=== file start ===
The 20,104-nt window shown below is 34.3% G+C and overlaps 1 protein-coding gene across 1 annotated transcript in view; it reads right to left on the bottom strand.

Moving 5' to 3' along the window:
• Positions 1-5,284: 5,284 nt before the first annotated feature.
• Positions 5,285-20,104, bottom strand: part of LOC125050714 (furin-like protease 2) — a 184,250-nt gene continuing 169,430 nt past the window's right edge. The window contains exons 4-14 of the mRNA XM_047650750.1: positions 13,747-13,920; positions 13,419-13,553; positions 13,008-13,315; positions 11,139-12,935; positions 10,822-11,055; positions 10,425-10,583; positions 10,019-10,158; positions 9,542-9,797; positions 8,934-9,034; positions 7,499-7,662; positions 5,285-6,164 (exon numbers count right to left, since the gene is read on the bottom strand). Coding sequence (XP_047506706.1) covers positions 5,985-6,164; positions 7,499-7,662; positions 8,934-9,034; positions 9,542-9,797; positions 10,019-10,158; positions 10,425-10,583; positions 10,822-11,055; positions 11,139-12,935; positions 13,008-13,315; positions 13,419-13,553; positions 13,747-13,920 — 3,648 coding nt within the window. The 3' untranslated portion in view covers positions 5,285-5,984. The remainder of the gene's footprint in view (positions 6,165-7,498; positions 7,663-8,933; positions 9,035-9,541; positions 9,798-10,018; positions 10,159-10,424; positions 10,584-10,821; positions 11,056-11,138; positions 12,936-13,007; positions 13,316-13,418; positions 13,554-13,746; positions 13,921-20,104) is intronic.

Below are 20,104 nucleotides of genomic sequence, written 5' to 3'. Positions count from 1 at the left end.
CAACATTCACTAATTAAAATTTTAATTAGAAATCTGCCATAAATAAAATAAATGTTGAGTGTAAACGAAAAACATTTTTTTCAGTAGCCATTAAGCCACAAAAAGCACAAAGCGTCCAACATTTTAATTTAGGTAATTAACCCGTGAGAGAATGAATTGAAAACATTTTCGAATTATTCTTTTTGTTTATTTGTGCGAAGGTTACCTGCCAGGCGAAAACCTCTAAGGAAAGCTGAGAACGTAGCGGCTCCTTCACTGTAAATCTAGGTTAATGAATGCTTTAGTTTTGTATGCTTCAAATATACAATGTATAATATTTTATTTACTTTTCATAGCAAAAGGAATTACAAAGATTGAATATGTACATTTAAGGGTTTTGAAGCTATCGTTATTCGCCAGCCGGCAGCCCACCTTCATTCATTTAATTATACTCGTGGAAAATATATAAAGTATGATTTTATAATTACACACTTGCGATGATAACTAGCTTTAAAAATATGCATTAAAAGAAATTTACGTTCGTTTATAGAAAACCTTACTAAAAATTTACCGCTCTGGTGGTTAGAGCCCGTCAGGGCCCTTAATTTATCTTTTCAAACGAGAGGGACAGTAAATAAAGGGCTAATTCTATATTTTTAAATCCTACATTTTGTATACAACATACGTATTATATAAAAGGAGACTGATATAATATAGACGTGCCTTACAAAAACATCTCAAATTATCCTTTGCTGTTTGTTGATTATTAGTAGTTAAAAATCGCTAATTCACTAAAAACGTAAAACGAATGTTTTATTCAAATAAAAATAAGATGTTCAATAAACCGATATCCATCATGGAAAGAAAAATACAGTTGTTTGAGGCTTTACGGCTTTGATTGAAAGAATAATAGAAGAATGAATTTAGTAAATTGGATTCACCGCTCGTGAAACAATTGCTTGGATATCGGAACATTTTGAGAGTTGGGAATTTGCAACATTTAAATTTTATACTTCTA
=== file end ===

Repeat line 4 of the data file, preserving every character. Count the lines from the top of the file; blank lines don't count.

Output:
• Positions 5,285-20,104, bottom strand: part of LOC125050714 (furin-like protease 2) — a 184,250-nt gene continuing 169,430 nt past the window's right edge. The window contains exons 4-14 of the mRNA XM_047650750.1: positions 13,747-13,920; positions 13,419-13,553; positions 13,008-13,315; positions 11,139-12,935; positions 10,822-11,055; positions 10,425-10,583; positions 10,019-10,158; positions 9,542-9,797; positions 8,934-9,034; positions 7,499-7,662; positions 5,285-6,164 (exon numbers count right to left, since the gene is read on the bottom strand). Coding sequence (XP_047506706.1) covers positions 5,985-6,164; positions 7,499-7,662; positions 8,934-9,034; positions 9,542-9,797; positions 10,019-10,158; positions 10,425-10,583; positions 10,822-11,055; positions 11,139-12,935; positions 13,008-13,315; positions 13,419-13,553; positions 13,747-13,920 — 3,648 coding nt within the window. The 3' untranslated portion in view covers positions 5,285-5,984. The remainder of the gene's footprint in view (positions 6,165-7,498; positions 7,663-8,933; positions 9,035-9,541; positions 9,798-10,018; positions 10,159-10,424; positions 10,584-10,821; positions 11,056-11,138; positions 12,936-13,007; positions 13,316-13,418; positions 13,554-13,746; positions 13,921-20,104) is intronic.